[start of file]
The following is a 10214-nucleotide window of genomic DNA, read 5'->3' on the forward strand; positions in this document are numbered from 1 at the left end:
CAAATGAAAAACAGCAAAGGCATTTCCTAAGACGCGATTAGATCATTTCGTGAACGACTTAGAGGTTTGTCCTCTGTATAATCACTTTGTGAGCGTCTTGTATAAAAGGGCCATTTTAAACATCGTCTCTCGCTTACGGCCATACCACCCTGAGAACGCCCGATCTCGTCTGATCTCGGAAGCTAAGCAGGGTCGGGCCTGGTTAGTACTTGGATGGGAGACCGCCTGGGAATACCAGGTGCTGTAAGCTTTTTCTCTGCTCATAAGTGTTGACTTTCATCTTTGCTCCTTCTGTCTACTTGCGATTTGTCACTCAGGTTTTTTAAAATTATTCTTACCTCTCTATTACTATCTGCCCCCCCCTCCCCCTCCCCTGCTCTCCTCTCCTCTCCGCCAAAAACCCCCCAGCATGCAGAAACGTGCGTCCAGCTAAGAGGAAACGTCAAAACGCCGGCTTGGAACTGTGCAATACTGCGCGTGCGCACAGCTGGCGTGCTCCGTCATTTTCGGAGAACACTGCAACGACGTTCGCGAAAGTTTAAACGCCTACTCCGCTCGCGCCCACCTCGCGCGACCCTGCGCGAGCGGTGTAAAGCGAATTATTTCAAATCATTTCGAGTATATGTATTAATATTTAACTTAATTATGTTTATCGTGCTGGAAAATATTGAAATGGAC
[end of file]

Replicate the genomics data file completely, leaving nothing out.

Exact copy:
The following is a 10214-nucleotide window of genomic DNA, read 5'->3' on the forward strand; positions in this document are numbered from 1 at the left end:
CAAATGAAAAACAGCAAAGGCATTTCCTAAGACGCGATTAGATCATTTCGTGAACGACTTAGAGGTTTGTCCTCTGTATAATCACTTTGTGAGCGTCTTGTATAAAAGGGCCATTTTAAACATCGTCTCTCGCTTACGGCCATACCACCCTGAGAACGCCCGATCTCGTCTGATCTCGGAAGCTAAGCAGGGTCGGGCCTGGTTAGTACTTGGATGGGAGACCGCCTGGGAATACCAGGTGCTGTAAGCTTTTTCTCTGCTCATAAGTGTTGACTTTCATCTTTGCTCCTTCTGTCTACTTGCGATTTGTCACTCAGGTTTTTTAAAATTATTCTTACCTCTCTATTACTATCTGCCCCCCCCTCCCCCTCCCCTGCTCTCCTCTCCTCTCCGCCAAAAACCCCCCAGCATGCAGAAACGTGCGTCCAGCTAAGAGGAAACGTCAAAACGCCGGCTTGGAACTGTGCAATACTGCGCGTGCGCACAGCTGGCGTGCTCCGTCATTTTCGGAGAACACTGCAACGACGTTCGCGAAAGTTTAAACGCCTACTCCGCTCGCGCCCACCTCGCGCGACCCTGCGCGAGCGGTGTAAAGCGAATTATTTCAAATCATTTCGAGTATATGTATTAATATTTAACTTAATTATGTTTATCGTGCTGGAAAATATTGAAATGGAC